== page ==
A few days ago I posted this picture of my 12 year-old daughter, Mimi*, painting her locker on Instagram, and shared it with friends on Facebook. The explosion of amazed wows got me thinking about being the mother of a kid who has found a passion. It’s more complicated than simply being proud and amazed.
Mimi doesn’t just like making art. She must make art.
I’ve watched Mimi’s passion for drawing, painting, and digital art blossom in the last three years. It started with sketching and doodling in a notebook, then moved to the computer. She now draws/paints most of her art using illustration software and a tablet with a pen-shaped stylus (that’s how she drew the mushroom below, which I use as my iPhone lock screen).
Mimi taught herself by watching speedpaints on YouTube. After that, it was practice. Hours and hours of practice.
Helping kids “find their passion” seems like Job #1 these days. Passion is often pegged as the precursor to a meaningful career and life and it doesn’t look bad on the college application, either. (I would argue “not necessarily,” but that’s the topic of another post.)
The importance of finding this passion — whatever it is — drives well-meaning parents to sign their kids up for a dizzying array of enrichment activities. Others may approach “exposure” more casually, but are haunted by a vague sense of failure when their free-spirited kid says he’s just not that into soccer. Or violin. Or anything, it seems.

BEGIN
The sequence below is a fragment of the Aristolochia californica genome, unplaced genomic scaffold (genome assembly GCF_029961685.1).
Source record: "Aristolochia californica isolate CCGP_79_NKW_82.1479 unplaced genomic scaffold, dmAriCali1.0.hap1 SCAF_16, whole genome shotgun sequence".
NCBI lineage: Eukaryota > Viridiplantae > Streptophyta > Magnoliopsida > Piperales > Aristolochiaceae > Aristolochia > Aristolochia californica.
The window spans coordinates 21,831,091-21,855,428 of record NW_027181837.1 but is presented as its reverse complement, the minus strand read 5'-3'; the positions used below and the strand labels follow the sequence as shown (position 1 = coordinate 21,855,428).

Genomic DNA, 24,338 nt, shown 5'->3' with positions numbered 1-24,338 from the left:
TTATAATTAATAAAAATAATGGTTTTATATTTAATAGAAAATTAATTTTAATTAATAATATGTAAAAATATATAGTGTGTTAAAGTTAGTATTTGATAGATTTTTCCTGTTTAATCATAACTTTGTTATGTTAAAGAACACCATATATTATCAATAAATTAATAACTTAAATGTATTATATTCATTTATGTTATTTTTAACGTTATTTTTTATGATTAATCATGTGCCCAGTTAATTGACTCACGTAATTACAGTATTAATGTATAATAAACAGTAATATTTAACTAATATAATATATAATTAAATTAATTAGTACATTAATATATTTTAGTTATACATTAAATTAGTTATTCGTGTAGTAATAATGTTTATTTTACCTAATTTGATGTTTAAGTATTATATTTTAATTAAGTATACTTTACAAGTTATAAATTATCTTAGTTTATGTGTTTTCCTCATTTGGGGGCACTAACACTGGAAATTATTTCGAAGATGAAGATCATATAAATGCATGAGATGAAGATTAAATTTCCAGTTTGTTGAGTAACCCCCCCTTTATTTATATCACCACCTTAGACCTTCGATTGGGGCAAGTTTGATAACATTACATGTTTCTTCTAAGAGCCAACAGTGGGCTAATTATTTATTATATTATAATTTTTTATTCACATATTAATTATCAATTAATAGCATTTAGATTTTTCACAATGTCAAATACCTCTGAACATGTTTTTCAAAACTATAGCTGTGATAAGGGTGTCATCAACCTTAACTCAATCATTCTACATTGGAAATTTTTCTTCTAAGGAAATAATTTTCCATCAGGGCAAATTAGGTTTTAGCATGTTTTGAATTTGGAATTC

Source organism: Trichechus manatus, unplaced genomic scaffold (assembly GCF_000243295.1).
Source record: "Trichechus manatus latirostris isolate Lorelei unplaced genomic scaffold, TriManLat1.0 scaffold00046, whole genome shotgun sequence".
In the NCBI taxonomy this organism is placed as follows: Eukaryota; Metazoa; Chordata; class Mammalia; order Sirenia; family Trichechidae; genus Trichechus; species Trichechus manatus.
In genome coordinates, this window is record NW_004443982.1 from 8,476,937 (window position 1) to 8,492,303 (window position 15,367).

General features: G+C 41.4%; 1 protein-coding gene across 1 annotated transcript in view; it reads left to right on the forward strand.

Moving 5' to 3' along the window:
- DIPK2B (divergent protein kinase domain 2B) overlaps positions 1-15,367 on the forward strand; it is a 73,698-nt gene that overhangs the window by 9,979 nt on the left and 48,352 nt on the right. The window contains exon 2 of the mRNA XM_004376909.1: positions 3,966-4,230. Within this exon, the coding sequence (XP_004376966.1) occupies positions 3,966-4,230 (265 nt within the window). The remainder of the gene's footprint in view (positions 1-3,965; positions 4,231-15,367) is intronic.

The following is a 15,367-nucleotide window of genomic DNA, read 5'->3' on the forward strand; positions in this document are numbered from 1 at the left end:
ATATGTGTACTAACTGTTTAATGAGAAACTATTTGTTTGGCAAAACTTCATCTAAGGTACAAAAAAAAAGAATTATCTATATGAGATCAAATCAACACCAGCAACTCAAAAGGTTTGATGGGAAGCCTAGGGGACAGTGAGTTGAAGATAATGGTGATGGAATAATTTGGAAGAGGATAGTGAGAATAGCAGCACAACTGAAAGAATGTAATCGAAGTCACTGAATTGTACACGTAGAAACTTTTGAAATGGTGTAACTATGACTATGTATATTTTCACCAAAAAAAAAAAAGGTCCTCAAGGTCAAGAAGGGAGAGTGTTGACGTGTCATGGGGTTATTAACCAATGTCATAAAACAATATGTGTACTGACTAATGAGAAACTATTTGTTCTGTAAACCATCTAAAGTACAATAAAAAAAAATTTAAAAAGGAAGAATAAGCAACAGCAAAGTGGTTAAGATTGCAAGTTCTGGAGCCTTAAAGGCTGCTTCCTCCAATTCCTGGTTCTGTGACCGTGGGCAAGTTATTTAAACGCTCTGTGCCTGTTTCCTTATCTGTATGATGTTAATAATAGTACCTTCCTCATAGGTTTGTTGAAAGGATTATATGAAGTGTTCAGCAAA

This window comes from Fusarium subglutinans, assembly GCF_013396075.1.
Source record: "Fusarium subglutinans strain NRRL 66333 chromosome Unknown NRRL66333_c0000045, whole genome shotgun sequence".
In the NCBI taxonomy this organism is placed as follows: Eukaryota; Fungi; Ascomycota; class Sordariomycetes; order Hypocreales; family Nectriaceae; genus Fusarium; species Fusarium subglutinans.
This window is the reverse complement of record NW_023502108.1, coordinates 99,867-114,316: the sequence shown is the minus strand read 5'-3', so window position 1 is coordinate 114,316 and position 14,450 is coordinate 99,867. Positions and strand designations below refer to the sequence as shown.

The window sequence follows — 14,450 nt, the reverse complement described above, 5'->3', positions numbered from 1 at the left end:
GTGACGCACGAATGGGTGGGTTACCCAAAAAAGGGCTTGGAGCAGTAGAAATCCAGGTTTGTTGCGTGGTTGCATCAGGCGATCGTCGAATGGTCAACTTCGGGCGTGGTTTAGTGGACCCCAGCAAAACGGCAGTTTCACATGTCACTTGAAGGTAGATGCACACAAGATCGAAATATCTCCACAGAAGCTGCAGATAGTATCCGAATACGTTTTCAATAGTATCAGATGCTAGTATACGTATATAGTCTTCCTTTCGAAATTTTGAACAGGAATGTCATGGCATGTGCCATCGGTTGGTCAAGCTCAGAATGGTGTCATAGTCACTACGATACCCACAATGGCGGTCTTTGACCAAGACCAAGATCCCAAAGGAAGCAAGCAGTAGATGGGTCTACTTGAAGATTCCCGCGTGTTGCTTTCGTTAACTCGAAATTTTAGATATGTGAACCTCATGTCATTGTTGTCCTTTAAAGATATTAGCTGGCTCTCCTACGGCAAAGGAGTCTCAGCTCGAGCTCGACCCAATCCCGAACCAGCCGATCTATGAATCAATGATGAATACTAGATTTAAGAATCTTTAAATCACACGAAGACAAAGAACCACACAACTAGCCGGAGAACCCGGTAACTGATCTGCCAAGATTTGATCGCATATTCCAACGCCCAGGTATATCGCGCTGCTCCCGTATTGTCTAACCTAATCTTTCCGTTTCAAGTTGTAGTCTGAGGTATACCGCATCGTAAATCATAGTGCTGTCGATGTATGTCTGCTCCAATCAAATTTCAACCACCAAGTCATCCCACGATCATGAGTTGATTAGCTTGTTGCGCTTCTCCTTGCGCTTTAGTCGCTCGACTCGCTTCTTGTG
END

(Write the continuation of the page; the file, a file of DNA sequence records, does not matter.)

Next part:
I’m in there with everyone else. I want my kids to grow into happy, productive adults, and sometimes wonder if my relaxed approach is too “soft.”
But, in Mimi’s case, my feelings are irrelevant and I can’t (and wouldn’t) take any credit for her artistry. Her passion and drive burst forth with no special exposure to art classes or encouragement to “be artistic,” and have nothing to do with our parenting strategies.
My husband and I are in awe of Mimi’s skill, and her commitment to improving. But parenting a kid who has found a passion comes with complications. We constantly have to remind Mimi to do other things, anything, besides art. Homework, physical activity, chores, spending time with friends. It’s not that she doesn’t care about these things, she just forgets.